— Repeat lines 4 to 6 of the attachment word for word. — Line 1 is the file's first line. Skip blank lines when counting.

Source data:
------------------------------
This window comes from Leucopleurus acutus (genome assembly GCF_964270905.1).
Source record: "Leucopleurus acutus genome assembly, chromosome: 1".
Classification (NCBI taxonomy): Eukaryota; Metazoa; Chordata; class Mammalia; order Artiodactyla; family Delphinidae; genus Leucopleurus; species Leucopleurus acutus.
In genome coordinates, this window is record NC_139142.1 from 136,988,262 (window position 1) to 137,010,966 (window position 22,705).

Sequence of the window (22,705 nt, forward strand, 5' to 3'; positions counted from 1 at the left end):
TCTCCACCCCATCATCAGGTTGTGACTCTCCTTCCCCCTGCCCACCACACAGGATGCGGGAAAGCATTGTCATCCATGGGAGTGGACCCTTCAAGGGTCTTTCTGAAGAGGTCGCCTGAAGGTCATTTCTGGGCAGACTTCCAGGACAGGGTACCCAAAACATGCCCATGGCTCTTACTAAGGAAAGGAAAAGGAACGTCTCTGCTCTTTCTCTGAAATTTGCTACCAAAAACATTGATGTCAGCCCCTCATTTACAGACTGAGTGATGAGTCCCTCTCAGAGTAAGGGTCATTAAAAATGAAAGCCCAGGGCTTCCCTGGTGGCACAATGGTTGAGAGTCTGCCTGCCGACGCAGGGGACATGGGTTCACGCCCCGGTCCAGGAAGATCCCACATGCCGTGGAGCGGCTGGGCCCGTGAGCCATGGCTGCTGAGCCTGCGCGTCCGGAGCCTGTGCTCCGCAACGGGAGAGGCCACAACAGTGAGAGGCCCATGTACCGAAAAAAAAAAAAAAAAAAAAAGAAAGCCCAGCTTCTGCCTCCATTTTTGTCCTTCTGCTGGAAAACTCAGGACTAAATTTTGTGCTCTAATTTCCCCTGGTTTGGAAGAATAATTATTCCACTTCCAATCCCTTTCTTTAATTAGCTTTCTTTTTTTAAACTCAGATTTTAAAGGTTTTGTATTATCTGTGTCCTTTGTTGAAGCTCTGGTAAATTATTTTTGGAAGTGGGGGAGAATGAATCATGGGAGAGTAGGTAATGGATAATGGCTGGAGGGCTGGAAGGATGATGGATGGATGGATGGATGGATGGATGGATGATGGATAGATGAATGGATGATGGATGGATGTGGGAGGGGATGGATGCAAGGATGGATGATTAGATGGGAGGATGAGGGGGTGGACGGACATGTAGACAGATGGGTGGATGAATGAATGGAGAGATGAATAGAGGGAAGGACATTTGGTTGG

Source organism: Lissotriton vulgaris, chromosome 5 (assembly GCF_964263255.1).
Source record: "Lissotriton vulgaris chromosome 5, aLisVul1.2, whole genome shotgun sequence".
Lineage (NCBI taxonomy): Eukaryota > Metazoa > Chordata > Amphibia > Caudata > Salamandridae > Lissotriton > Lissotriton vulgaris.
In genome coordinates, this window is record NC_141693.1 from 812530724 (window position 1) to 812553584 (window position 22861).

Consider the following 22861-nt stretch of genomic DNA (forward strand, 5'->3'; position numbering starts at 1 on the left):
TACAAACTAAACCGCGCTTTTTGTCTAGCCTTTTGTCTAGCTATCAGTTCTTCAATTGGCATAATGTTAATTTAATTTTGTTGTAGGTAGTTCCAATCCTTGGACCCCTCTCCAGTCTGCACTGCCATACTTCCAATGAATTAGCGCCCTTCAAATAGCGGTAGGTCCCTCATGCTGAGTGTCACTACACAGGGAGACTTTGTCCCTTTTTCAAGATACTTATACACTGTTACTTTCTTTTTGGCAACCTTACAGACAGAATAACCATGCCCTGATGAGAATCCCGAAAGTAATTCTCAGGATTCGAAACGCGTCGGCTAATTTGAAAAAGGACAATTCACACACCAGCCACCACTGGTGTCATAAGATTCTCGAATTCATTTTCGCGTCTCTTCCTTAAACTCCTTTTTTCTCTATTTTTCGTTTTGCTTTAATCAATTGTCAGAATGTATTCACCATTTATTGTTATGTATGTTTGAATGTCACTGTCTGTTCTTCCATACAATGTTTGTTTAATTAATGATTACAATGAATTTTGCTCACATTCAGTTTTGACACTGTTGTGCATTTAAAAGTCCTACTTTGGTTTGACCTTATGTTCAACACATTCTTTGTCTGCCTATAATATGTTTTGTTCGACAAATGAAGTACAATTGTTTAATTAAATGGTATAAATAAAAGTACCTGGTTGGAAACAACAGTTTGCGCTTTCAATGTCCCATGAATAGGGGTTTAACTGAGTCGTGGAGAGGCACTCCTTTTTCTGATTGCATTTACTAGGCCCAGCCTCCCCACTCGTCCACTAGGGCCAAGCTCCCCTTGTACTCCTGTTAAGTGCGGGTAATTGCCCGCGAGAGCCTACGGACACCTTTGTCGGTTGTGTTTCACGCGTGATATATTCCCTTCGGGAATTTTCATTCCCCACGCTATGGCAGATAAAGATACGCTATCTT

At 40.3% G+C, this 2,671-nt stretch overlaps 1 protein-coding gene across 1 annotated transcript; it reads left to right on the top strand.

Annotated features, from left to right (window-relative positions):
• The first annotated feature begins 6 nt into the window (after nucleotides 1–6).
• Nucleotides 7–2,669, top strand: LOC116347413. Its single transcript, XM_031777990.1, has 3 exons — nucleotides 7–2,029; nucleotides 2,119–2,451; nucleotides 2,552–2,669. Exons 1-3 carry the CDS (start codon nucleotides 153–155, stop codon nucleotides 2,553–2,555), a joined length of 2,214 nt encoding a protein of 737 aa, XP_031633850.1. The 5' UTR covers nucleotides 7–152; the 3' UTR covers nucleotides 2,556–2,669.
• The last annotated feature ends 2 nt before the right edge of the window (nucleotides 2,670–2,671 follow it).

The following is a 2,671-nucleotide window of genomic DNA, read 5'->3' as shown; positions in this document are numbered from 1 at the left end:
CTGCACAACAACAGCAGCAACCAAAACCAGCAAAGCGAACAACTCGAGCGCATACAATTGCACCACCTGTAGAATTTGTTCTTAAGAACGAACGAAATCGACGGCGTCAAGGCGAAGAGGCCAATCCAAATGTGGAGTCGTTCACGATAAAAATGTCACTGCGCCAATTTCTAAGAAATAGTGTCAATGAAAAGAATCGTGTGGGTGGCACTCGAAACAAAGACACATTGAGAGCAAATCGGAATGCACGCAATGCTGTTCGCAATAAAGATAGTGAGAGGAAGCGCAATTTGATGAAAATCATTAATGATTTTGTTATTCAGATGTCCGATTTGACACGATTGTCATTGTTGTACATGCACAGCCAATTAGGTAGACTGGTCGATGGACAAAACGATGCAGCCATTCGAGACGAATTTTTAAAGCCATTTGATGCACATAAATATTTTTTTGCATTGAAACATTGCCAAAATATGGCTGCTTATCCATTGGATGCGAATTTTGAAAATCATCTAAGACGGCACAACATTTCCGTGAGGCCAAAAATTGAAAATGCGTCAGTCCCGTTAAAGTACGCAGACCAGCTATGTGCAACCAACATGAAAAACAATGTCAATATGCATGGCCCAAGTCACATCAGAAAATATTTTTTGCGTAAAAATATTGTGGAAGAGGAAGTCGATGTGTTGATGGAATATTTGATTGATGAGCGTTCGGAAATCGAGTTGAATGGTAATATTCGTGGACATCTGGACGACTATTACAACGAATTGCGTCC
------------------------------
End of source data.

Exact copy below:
In genome coordinates, this window is record NC_139142.1 from 136,988,262 (window position 1) to 137,010,966 (window position 22,705).

Sequence of the window (22,705 nt, forward strand, 5' to 3'; positions counted from 1 at the left end):
TCTCCACCCCATCATCAGGTTGTGACTCTCCTTCCCCCTGCCCACCACACAGGATGCGGGAAAGCATTGTCATCCATGGGAGTGGACCCTTCAAGGGTCTTTCTGAAGAGGTCGCCTGAAGGTCATTTCTGGGCAGACTTCCAGGACAGGGTACCCAAAACATGCCCATGGCTCTTACTAAGGAAAGGAAAAGGAACGTCTCTGCTCTTTCTCTGAAATTTGCTACCAAAAACATTGATGTCAGCCCCTCATTTACAGACTGAGTGATGAGTCCCTCTCAGAGTAAGGGTCATTAAAAATGAAAGCCCAGGGCTTCCCTGGTGGCACAATGGTTGAGAGTCTGCCTGCCGACGCAGGGGACATGGGTTCACGCCCCGGTCCAGGAAGATCCCACATGCCGTGGAGCGGCTGGGCCCGTGAGCCATGGCTGCTGAGCCTGCGCGTCCGGAGCCTGTGCTCCGCAACGGGAGAGGCCACAACAGTGAGAGGCCCATGTACCGAAAAAAAAAAAAAAAAAAAAAGAAAGCCCAGCTTCTGCCTCCATTTTTGTCCTTCTGCTGGAAAACTCAGGACTAAATTTTGTGCTCTAATTTCCCCTGGTTTGGAAGAATAATTATTCCACTTCCAATCCCTTTCTTTAATTAGCTTTCTTTTTTTAAACTCAGATTTTAAAGGTTTTGTATTATCTGTGTCCTTTGTTGAAGCTCTGGTAAATTATTTTTGGAAGTGGGGGAGAATGAATCATGGGAGAGTAGGTAATGGATAATGGCTGGAGGGCTGGAAGGATGATGGATGGATGGATGGATGGATGGATGGATGATGGATAGATGAATGGATGATGGATGGATGTGGGAGGGGATGGATGCAAGGATGGATGATTAGATGGGAGGATGAGGGGGTGGACGGACATGTAGACAGATGGGTGGATGAATGAATGGAGAGATGAATAGAGGGAAGGACATTTGGTTGG